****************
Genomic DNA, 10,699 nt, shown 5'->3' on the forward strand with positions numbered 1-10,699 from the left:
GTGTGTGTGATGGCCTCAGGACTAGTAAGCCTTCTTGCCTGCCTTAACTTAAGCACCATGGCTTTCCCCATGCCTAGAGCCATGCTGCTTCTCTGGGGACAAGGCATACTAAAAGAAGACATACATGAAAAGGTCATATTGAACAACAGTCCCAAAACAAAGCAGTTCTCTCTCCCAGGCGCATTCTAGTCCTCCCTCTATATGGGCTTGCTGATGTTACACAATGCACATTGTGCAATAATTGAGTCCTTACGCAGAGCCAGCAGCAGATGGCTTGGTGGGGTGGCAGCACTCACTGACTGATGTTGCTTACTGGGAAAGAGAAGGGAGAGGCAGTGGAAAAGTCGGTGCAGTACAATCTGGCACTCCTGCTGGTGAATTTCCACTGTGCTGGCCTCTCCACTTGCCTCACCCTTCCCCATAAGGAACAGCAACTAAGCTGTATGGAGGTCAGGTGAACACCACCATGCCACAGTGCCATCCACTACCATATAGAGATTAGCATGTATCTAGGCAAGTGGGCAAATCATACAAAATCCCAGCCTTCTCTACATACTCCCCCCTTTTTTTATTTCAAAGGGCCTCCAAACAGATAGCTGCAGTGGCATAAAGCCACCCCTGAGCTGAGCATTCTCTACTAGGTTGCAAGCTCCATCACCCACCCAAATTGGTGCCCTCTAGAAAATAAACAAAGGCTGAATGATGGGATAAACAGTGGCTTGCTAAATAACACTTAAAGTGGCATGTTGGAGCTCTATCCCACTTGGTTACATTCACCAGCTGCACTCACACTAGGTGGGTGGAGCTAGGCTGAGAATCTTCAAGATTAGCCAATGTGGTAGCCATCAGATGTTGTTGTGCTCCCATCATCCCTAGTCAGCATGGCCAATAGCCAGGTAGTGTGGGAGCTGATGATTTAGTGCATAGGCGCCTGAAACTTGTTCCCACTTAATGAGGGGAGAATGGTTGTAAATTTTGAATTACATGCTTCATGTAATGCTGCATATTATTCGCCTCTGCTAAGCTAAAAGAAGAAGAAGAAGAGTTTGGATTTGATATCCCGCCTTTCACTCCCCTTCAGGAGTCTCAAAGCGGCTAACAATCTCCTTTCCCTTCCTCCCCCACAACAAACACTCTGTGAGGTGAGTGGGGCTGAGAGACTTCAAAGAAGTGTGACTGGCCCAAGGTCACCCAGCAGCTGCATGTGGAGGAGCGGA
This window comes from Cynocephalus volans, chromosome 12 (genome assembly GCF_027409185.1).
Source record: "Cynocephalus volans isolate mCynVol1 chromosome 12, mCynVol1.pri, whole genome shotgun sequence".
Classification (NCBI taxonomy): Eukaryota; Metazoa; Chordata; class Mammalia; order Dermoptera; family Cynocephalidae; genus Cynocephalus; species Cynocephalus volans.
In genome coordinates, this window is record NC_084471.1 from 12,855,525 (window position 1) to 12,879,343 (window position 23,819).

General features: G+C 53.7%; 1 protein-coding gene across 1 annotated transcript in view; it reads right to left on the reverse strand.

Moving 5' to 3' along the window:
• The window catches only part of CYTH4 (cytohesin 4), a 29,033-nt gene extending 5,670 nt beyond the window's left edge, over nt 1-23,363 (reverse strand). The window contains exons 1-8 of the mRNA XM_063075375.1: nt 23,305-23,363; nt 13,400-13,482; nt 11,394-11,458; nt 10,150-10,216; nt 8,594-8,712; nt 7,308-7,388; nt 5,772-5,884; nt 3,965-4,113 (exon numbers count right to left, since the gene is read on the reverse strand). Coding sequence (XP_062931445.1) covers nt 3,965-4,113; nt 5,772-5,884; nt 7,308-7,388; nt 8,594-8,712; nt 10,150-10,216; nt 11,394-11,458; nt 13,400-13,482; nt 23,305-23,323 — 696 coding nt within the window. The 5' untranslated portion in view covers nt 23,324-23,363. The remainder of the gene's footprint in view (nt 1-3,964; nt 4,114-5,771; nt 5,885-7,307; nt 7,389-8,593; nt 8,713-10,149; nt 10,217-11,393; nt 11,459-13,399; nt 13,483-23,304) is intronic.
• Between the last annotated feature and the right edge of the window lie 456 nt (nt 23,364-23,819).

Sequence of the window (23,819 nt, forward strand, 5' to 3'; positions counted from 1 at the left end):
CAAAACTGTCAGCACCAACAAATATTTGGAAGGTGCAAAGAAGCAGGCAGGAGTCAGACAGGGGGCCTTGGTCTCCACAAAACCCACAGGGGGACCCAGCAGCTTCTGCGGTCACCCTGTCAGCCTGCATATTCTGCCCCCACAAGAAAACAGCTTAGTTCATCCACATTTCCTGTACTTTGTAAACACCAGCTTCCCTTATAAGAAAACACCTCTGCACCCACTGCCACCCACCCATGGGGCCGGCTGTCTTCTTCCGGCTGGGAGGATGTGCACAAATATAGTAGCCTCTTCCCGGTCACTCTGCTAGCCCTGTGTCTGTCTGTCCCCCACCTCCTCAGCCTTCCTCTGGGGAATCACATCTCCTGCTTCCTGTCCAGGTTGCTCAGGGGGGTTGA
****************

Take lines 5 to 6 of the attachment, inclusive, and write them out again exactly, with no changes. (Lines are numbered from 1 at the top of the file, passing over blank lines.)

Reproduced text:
Classification (NCBI taxonomy): Eukaryota; Metazoa; Chordata; class Mammalia; order Dermoptera; family Cynocephalidae; genus Cynocephalus; species Cynocephalus volans.
In genome coordinates, this window is record NC_084471.1 from 12,855,525 (window position 1) to 12,879,343 (window position 23,819).